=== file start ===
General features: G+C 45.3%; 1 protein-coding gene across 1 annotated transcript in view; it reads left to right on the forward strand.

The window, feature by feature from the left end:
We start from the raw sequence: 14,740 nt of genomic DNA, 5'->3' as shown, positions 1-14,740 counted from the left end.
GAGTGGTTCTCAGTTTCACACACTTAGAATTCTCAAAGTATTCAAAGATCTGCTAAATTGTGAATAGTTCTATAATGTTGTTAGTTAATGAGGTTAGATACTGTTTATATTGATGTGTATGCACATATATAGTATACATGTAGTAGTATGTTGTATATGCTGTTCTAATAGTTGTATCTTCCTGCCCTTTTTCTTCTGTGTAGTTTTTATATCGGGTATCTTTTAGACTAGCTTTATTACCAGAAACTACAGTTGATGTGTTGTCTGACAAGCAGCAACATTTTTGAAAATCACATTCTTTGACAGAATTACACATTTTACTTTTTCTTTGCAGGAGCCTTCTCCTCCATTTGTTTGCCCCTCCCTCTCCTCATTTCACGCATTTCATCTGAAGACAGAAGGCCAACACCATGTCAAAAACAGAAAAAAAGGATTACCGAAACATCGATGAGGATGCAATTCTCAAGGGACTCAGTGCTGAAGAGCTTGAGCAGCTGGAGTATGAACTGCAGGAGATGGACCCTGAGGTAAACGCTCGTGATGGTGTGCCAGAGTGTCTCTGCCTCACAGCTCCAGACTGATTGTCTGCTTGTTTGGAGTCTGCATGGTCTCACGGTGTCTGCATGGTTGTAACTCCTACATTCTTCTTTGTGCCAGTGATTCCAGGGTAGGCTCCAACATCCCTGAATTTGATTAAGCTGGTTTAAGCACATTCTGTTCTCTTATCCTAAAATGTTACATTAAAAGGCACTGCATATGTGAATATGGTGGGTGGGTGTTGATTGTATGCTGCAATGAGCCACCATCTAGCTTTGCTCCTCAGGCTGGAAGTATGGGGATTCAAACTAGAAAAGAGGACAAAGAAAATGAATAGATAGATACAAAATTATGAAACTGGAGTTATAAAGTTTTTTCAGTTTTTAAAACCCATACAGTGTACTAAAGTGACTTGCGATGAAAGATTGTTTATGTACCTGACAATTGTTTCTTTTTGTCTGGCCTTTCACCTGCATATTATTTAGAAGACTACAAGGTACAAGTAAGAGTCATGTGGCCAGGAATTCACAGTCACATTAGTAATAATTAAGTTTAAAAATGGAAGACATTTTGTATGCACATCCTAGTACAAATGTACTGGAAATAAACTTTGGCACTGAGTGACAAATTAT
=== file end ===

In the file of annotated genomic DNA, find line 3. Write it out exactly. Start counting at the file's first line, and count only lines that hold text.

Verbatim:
We start from the raw sequence: 14,740 nt of genomic DNA, 5'->3' as shown, positions 1-14,740 counted from the left end.